improved security on 5.x disks as opposed to 4.x. Should I recreate
my disks (partitions, actually) and why?
Hi,
The main focus of the changes has been to reduce the rate at which
offline brute forced attacks can be thrown at the data This involves
extra hashing using the random data in the header for multible
feedback iterations to create a key salt. (The output of this is
still completely random after decryption of course, only different)
the idea simply being simply that any brute force attack code would
have to do the same and would therefore be much slower than the old
format would have been.
There is a slight slowdown in mounting disks because of all this extra
hash processing, however this only becomes very noticable when more
passwords have been entered, and now the hashes of these passwords
are automatically cleared after 3 minuites anyway, so no one really
sees this slowdown.
Dc5 is virutally a complete re-write of the thing. We tried to address
a number of criticisms people had. The WxWidgets based GUI was written
by a colleague here in the UK, using an SDK which may be made
available in the future.
I wouldn't really recreate your partitions, unless it is necessary for
example if you obtain a newer larger drive or something.
Regards,
Shaun.
Many thanks.
Shaun
2009-03-19 18:59:43 UTC
Permalink
Raw Message
Post by Buzz Murdoch
On Tue, 17 Mar 2009 20:30:09 +0000, Shaun Hollingworth
Post by Shaun Hollingworth
Post by Shaun
I am very sorry, the people at SecurStar support seem to be wrong
regarding preboot code.. I will get in touch with them, and make sure
that this is corrected. There is no strings in the bootstrap (first
hdd sector) but the code will be obvious to someone who knows the
PS: My aplogies for top posting in my two recent contributions. I post
to Usenet so seldom these days, that I forgot the correct protocols
for posting!
Apologies accepted. And since you're here... :)
I recently upgraded from DC 4.x to 5.1. I read something about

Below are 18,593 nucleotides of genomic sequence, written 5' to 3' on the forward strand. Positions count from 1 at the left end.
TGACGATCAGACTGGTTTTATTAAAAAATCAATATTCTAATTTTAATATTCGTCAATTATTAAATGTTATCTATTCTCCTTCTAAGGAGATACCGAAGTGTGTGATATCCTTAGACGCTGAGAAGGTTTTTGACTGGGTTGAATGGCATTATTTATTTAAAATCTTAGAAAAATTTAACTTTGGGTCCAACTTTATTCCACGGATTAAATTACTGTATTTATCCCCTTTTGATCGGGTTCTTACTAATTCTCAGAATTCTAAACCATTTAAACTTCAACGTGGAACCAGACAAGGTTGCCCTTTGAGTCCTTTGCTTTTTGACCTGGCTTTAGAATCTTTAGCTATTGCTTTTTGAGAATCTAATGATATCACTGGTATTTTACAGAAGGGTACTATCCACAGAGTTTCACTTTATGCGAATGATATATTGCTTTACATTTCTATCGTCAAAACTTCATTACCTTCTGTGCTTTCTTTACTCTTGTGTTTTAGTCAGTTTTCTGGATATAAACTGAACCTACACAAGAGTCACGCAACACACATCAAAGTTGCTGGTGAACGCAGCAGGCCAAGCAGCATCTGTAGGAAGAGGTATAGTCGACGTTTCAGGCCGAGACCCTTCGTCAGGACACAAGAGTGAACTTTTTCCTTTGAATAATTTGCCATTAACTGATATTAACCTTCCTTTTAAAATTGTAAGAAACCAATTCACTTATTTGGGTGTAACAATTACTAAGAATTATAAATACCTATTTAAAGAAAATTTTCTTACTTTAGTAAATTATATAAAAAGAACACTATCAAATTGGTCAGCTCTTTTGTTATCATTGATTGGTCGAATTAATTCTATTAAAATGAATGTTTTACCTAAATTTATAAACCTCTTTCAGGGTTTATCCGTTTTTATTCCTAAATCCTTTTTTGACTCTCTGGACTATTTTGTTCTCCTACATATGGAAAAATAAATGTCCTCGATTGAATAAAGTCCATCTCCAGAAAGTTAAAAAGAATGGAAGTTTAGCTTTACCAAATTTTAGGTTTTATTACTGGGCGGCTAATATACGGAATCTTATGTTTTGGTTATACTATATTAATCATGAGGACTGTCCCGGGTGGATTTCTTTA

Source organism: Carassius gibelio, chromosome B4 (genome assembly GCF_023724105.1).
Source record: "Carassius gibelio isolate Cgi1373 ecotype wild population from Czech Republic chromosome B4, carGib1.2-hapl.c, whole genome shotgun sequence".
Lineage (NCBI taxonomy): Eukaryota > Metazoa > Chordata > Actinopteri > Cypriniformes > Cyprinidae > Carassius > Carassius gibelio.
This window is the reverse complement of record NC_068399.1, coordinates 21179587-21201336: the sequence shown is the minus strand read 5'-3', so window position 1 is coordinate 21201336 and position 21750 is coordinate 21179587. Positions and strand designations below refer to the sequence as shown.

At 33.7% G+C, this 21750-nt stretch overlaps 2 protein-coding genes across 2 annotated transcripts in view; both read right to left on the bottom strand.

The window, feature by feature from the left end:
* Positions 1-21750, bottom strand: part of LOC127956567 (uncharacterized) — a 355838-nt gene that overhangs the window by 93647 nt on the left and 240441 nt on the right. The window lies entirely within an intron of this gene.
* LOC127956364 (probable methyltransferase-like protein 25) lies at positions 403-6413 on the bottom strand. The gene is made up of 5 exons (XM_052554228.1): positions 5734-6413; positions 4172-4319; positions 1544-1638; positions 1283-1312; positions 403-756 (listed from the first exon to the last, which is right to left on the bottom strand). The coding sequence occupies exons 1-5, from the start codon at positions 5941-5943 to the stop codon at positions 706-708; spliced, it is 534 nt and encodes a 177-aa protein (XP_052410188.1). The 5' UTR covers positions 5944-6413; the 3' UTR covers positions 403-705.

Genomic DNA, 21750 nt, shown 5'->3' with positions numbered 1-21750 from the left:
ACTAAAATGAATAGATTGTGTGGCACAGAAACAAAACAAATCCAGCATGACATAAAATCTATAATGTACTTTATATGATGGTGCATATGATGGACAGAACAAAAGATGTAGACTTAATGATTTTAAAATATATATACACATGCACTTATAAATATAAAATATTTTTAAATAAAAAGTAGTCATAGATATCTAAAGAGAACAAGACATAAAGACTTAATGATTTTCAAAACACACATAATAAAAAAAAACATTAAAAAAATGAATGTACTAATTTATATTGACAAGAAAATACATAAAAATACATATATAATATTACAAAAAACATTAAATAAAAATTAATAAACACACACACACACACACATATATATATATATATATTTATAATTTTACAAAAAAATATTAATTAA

improved security on 5.x disks as opposed to 4.x. Should I recreate
my disks (partitions, actually) and why?
[This did not appear quickly so I have reposted it]

Hi,

The main focus of the changes has been to reduce the rate at which
offline brute forced attacks can be thrown at the data This involves
extra hashing using the random data in the header for multible
feedback iterations to create a key salt. (The output of this is
still completely random after decryption of course, only different)
the idea simply being simply that any brute force attack code would
have to do the same and would therefore be much slower than the old
format would have been.

There is a slight slowdown in mounting disks because of all this extra
hash processing, however this only becomes very noticable when more
passwords have been entered, and now the hashes of these passwords
are automatically cleared after 3 minuites anyway, so no one really
sees this slowdown.

Dc5 is virutally a complete re-write of the thing. We tried to address
a number of criticisms people had. The WxWidgets based GUI was written
by a colleague here in the UK, using an SDK which may be made
available in the future.

I wouldn't really recreate your partitions, unless it is necessary for
example if you obtain a newer larger drive or something.

Regards,
Shaun.
macarró
2009-03-18 21:03:32 UTC
Permalink
Raw Message
Post by Shaun
I am very sorry, the people at SecurStar support seem to be wrong
regarding preboot code.. I will get in touch with them, and make sure
that this is corrected. There is no strings in the bootstrap (first
hdd sector) but the code will be obvious to someone who knows the
product. There is certainly some in the code, which gets executed by
this bootstrap.
It is not possible to hide the DcPP boot routines if you want to boot
directly from HDD, as there needs to be some clear code for the
computer to execute in order to load the encrypted operating system.
HOWEVER then it is possible to zap the boot sector, and replace it
with an ordenary one, after creating a CD based tools disk, and you
can boot from that.
Currently bootauth files on the main disk might be still protected.
On DCPP only the first HDD physical sector has boot code on it, in the
MBR area. The rest is on a none movable file in the main disk area in
the root. Bootauthx.sys where x is 0 to 3
To deal with those you need to stop the DCPPSVC2 service, then rename
the files, reboot the computer and then zap them, and scrub the free
space on the disk. Be sure your alternative booting source works, and
then hide it!
Perhaps on a new version we might produce something on the BIOS/DOS
tools disk to do that for people.
Shaun.
Thank you for your reply Shaun. Actually it would be great to see a
Securstar forum for its products like PGP has, just a suggestion.

In case you want to know, and to proof that I am not making it up, the
ticket ID where I asked that question is Ticket ID: 133522

Full textual reply I got:

Dear XXXX,

The only thing that our software store on the MBR is the keystore.
However, the keystore is encrypted and is impossible to open without a
password.
--------------------------

PS: That ticket looks very weird at the beggining, and there is an
explanation for that at the end of the ticket.

I will not go into specific details, other than to say that what
someone did was definetely out of order and certainly not professional.
I am hapy with DCPP now and forgotten about it I just hope someone has
googled what identity theft means.